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Budget Proposals

Volume 113: debated on Wednesday 25 March 1987

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asked the Secretary of State for Trade and Industry what effect he estimates the Budget proposals will have on the level of United Kingdom trade and commercial activity during 1987.

I expect the Budget proposals to contribute to a seventh successive year of growth in the economy.

Does my hon. Friend agree that the latest CBI survey bears out the Chancellor's statement that the prospects for output and exports are now better than they have been for many years? Should not the Bank of England follow the lead of my right hon. Friend the Chancellor of the Exchequer and reduce interest rates further, which would be of particular help to manufacturing industry in the north?

My hon. Friend is right about the survey, which was carried out before the Budget. The responses on order books and the expectation of future output were higher than at any point in the history of the survey. I have little doubt that next month's figures, which will be based on a survey after the Budget, will show an even higher level of confidence. Nor is that confidence confined to the United Kingdom. My meetings abroad, with such hardheaded judges as the Swiss and the Germans, show that they also believe that permanent and beneficial changes have taken place in the United Kingdom economy.

What does the Minister say about the value of the pound against foreign currencies? Is he satisfied with its current rise? Does he have any view on how far it should rise before it becomes counter-productive?

Hello! I thought it was only a few months ago that the right hon. Member for Birmingham, Sparkbrook (Mr. Hattersley) was predicting a sterling crisis because the value of the pound might fall. Perhaps he and the hon. Gentleman should have a quiet word about the appropriate angle of approach on this subject.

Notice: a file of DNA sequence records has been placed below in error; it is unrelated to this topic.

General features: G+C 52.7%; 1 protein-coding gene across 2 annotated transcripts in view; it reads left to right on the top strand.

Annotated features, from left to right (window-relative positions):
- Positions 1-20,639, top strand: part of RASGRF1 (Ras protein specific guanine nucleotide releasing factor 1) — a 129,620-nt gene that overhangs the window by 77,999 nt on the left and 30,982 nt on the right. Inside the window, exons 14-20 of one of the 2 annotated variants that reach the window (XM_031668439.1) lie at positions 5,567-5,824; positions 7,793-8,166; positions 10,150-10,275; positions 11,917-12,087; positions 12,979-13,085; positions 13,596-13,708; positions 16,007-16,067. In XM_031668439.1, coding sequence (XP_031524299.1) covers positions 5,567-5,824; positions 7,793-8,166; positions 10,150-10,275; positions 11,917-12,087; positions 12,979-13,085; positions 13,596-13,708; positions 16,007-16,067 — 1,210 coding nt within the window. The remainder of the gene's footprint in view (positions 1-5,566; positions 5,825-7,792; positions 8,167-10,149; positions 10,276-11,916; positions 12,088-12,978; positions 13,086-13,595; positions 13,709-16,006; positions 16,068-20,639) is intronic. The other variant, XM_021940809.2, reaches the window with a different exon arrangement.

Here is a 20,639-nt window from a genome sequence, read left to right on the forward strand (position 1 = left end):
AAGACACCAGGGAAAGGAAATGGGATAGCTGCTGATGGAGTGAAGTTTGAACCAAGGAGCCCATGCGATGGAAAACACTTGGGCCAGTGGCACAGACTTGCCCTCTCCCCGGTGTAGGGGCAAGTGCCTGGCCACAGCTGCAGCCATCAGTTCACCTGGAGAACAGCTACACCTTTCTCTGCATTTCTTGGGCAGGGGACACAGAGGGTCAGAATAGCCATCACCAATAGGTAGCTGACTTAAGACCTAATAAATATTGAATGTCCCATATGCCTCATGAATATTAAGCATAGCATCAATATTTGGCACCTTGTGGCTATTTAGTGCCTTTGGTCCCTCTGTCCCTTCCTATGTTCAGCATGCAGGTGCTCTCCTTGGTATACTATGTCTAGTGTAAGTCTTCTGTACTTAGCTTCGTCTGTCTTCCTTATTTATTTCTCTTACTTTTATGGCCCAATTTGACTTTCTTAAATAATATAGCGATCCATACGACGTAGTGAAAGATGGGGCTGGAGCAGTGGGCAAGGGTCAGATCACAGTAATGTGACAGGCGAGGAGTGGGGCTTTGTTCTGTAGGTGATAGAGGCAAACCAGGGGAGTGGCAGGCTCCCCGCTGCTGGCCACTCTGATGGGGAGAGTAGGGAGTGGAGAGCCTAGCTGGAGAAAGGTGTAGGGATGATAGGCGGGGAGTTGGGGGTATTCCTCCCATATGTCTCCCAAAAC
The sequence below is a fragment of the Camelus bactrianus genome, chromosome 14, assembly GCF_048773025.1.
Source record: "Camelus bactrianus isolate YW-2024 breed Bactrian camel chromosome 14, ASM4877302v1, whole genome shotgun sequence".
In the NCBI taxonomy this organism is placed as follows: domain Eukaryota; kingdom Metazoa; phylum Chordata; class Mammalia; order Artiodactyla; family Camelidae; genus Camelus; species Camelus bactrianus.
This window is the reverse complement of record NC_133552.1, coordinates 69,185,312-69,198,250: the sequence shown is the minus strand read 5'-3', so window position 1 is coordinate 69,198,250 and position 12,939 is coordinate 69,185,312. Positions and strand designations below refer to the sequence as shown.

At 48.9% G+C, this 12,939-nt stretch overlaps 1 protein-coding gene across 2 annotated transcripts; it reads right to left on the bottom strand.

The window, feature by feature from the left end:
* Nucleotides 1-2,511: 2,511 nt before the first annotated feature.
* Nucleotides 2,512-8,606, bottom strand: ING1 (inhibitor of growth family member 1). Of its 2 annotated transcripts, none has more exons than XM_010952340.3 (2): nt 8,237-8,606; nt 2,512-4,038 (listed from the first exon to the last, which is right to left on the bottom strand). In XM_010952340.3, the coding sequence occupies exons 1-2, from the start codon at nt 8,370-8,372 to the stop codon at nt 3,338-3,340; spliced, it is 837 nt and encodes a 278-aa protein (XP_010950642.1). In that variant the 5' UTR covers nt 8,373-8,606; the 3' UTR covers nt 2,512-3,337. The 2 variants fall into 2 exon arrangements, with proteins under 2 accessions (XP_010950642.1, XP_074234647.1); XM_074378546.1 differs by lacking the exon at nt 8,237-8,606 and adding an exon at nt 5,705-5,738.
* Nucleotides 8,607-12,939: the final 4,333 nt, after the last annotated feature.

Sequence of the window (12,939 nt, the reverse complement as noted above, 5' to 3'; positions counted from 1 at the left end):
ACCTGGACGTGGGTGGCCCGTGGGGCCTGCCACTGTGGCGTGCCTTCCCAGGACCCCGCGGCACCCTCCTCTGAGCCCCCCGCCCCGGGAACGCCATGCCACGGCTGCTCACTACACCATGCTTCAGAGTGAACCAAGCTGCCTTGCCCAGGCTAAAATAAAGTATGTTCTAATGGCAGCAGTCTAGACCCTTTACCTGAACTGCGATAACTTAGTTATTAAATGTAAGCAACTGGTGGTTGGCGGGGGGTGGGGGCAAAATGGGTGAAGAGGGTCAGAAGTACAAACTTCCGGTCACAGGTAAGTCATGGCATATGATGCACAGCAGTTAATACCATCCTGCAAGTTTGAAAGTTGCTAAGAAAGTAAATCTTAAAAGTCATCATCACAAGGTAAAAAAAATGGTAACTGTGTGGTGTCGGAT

Does my hon. Friend agree that he might he being unfair to the right hon. Member for Birmingham, Sparkbrook (Mr. Hattersley), who predicted a stirling crisis, because the excellent policies that we are now following means that the pound is bound to be strong? Does he also agree that in this excellent Budget the Chancellor of the Exchequer did not want interest rates and the pound to go too high? Would not our best hope be for the Bank of England to follow the Chancellor's excellent lead?

We have many expectations and hopes, and whether that is the best my hon. Friend may be able to judge better than me. What is certain is that matters relating to the exchange rate and the value of our currency are entirely for my right hon. Friend the Chancellor of the Exchequer.

I hope that it will not have escaped the Minister's attention that the Chancellor predicted that at the end of 1987 our deficit on the balance of trade in manufactured goods will be £8 billion. What does the hon. Gentleman say about that? Does he agree with the Chancellor, who said, from a sedentary position, that that was neither here nor there? Does the Department of Trade and Industry share that thoroughly irresponsible view of the handling of Britain's economy?

Certainly, if there is one element in our trading affairs that is less satisfactory than others, it is that relating to manufactured exports and the balance of trade for manufactured goods. We do not deny that. However, that the Opposition should make such a meal of it, singling out the one element in our trading picture where they can find a deficit, is entirely unjustified. Our trade position has to be looked at in its entirety. Our manufacturing output continues to increase. It will increase by 4 per cent. Next year. As my right hon. Friend the Chancellor said in the Budget debate on Monday, the prospects for an improvement in that sector are increasing.